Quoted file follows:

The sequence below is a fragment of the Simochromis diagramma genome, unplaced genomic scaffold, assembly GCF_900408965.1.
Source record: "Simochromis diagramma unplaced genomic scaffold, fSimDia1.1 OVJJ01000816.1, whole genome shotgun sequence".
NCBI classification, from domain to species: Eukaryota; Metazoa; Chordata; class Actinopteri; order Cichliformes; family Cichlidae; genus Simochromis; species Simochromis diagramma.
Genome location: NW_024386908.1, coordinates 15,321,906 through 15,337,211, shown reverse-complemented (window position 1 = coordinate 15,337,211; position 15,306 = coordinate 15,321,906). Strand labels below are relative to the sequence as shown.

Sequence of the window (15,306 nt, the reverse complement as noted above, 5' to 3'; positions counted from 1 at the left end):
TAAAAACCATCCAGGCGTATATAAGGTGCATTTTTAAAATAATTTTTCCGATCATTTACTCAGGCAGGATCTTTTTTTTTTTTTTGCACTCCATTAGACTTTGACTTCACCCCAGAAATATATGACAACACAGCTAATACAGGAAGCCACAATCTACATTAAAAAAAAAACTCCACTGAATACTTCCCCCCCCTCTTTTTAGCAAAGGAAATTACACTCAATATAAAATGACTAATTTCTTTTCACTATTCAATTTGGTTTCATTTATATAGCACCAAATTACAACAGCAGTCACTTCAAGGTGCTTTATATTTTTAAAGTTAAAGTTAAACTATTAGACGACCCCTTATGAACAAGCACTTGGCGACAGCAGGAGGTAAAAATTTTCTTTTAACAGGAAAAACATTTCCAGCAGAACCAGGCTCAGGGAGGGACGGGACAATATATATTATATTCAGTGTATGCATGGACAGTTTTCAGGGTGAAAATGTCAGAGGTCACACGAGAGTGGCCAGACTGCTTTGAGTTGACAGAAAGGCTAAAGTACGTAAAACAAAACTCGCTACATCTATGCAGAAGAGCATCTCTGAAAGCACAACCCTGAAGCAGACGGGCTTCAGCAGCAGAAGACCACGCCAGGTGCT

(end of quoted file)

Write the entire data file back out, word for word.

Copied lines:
The sequence below is a fragment of the Simochromis diagramma genome, unplaced genomic scaffold, assembly GCF_900408965.1.
Source record: "Simochromis diagramma unplaced genomic scaffold, fSimDia1.1 OVJJ01000816.1, whole genome shotgun sequence".
NCBI classification, from domain to species: Eukaryota; Metazoa; Chordata; class Actinopteri; order Cichliformes; family Cichlidae; genus Simochromis; species Simochromis diagramma.
Genome location: NW_024386908.1, coordinates 15,321,906 through 15,337,211, shown reverse-complemented (window position 1 = coordinate 15,337,211; position 15,306 = coordinate 15,321,906). Strand labels below are relative to the sequence as shown.

Sequence of the window (15,306 nt, the reverse complement as noted above, 5' to 3'; positions counted from 1 at the left end):
TAAAAACCATCCAGGCGTATATAAGGTGCATTTTTAAAATAATTTTTCCGATCATTTACTCAGGCAGGATCTTTTTTTTTTTTTTGCACTCCATTAGACTTTGACTTCACCCCAGAAATATATGACAACACAGCTAATACAGGAAGCCACAATCTACATTAAAAAAAAAACTCCACTGAATACTTCCCCCCCCTCTTTTTAGCAAAGGAAATTACACTCAATATAAAATGACTAATTTCTTTTCACTATTCAATTTGGTTTCATTTATATAGCACCAAATTACAACAGCAGTCACTTCAAGGTGCTTTATATTTTTAAAGTTAAAGTTAAACTATTAGACGACCCCTTATGAACAAGCACTTGGCGACAGCAGGAGGTAAAAATTTTCTTTTAACAGGAAAAACATTTCCAGCAGAACCAGGCTCAGGGAGGGACGGGACAATATATATTATATTCAGTGTATGCATGGACAGTTTTCAGGGTGAAAATGTCAGAGGTCACACGAGAGTGGCCAGACTGCTTTGAGTTGACAGAAAGGCTAAAGTACGTAAAACAAAACTCGCTACATCTATGCAGAAGAGCATCTCTGAAAGCACAACCCTGAAGCAGACGGGCTTCAGCAGCAGAAGACCACGCCAGGTGCT